Equality in the Courts

From a legal literacy brochure produced as part of the “Jurisprudence on the Ground Program”, which involved a collaboration among IAWJ, the Tanzanian Women Judges Association (TAWJA) and the Tanzanian Chapter of the Society for Women and AIDS in Africa.

“Gender can have an effect on one as litigant, witness, lawyer, employee, or judge, with regard both to process and substantive outcome. Gender plays a role –in the appointments process, in interactions in and outside the courtroom, in the work one does, and in federal adjudication. As a participant in the Ninth Circuit, one’s gender affects how one views the judicial system and, often, how one is viewed by it.”

Report of the Ninth Circuit Gender Bias Task Force, Executive Summary of the Preliminary Report of the Ninth Circuit Task Force on Gender Bias, 1993. 

The IAWJ believes the judiciary has a role in ensuring equality and equal access to justice for all. It starts within the judicial system itself and with recognition of the many ways gender may affect how courts are perceived and operate. IAWJ members and chapters have been front and center in ground-breaking initiatives to raise awareness about gender issues in the courts and take steps to address them, including: 

  • Developing protocols for specific types of cases, such as domestic violence, sexual assault, and femicide;
  • Creating Gender Bias Task Forces in the US to examine all aspects of courtroom interactions – both on and off the record, in judicial chambers, between and among judges and attorneys — and the level of incivility or gender bias. 
  • Creating Gender Offices within the Supreme Courts in Ibero-American States to provide 24-7 wrap-around services for domestic violence victims. 
  • Organizing Gender and Judging Conferences in Pakistan, Ghana, and Brazil.
  • Organizing conferences, workshops and trainings that incorporate explorations of the meaning of “equality” and the concept of “stereotypes” of gender found in Article 5 of CEDAW in (literally) dozens of countries, from Argentina to Zambia.

The IAWJ encourages members to share information on efforts to make their justice systems more inclusive with respect not only to gender issues but also on all axes of diversity. In particular, we value hearing from you about initiatives that lead to any of the following:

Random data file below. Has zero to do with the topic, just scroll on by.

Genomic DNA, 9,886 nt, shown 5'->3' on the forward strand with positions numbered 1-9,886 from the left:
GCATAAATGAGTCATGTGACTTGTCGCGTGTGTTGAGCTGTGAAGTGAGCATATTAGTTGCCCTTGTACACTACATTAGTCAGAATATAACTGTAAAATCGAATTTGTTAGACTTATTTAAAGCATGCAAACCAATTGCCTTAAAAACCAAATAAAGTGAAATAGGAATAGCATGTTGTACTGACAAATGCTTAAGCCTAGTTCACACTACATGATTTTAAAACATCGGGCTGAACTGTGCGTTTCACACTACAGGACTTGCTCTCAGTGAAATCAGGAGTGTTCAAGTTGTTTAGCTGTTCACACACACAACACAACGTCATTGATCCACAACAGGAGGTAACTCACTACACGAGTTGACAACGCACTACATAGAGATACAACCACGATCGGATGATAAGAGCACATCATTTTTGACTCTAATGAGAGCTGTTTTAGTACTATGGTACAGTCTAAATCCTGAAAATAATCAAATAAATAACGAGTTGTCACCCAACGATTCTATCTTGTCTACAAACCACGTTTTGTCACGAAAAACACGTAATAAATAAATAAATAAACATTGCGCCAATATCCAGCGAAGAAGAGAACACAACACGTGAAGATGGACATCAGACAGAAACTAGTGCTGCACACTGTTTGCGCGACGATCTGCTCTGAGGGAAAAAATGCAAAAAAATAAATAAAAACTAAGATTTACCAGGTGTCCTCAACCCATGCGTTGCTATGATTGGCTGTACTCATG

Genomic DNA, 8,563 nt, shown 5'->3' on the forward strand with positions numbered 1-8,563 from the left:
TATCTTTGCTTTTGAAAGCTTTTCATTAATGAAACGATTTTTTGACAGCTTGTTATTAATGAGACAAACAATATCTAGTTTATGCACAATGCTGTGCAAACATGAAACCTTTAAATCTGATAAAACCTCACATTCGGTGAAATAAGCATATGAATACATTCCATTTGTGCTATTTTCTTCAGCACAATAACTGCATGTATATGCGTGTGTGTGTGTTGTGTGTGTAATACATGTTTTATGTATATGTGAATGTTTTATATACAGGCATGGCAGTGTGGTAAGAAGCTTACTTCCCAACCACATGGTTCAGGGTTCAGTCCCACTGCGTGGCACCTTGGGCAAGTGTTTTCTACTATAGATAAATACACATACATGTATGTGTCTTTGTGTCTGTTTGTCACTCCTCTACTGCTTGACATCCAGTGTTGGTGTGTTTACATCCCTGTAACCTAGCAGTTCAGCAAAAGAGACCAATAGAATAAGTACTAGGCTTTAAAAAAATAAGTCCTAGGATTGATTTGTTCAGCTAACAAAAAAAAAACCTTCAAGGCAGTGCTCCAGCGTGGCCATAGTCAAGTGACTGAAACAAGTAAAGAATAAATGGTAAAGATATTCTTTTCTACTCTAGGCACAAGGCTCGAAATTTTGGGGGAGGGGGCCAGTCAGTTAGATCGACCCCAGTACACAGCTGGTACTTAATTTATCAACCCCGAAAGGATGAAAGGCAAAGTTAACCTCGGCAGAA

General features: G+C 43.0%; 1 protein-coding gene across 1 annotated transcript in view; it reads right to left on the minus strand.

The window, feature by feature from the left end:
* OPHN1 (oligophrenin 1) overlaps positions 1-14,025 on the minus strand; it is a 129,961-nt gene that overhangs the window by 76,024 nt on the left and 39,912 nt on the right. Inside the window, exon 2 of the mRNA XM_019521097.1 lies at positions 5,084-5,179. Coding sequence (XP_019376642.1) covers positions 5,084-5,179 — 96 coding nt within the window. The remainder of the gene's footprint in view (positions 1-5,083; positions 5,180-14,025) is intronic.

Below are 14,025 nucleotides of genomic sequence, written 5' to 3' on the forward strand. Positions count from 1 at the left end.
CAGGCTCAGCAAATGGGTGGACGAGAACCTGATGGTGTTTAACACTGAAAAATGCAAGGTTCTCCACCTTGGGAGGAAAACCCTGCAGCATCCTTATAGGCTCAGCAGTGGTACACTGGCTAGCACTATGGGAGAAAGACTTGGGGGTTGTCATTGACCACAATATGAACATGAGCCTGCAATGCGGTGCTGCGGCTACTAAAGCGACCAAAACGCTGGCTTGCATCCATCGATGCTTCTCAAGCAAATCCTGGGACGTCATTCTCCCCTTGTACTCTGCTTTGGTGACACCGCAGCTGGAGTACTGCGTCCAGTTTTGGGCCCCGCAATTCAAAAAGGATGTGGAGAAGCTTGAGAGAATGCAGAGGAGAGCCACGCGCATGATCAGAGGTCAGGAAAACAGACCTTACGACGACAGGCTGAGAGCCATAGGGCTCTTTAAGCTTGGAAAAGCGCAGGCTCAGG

• Data collection and analysis on diversity (or the lack thereof) on the bench and in the bar. 
  • Disaggregation by race and gender of court-maintained statistics on criminal and domestic violence. 
  • Ensuring that courts are accessible to disabled lawyers, judges and litigants, and encouraging the incorporation of assistive technologies in the courts. 
  • Encouraging inclusivity in the faculty of national judicial training institutes and in the committees that identify training topics.
  • Developing and disseminating “Know your Rights” legal literacy materials (such as the above cartoon illustration from a brochure developed by the Tanzanian Association of Women Judges in collaboration with a local NGO).
  • Conferences, panels and meetings on diversity and inclusivity across all axes. 

Equality is never a “zero sum game”. Equality cannot be achieved by taking something from one group and giving it to another. Equality is attained through mindful recognition of, and struggle against, all forms of bias whether express or implicit. Empowered women judges have much to contribute to the goal of equal justice for all. 

This blog post was written by Ms. Anne Goldstein, IAWJ’s Director of Human Rights Education, and Ms. Nancy Hendry, IAWJ’s Senior Advisor.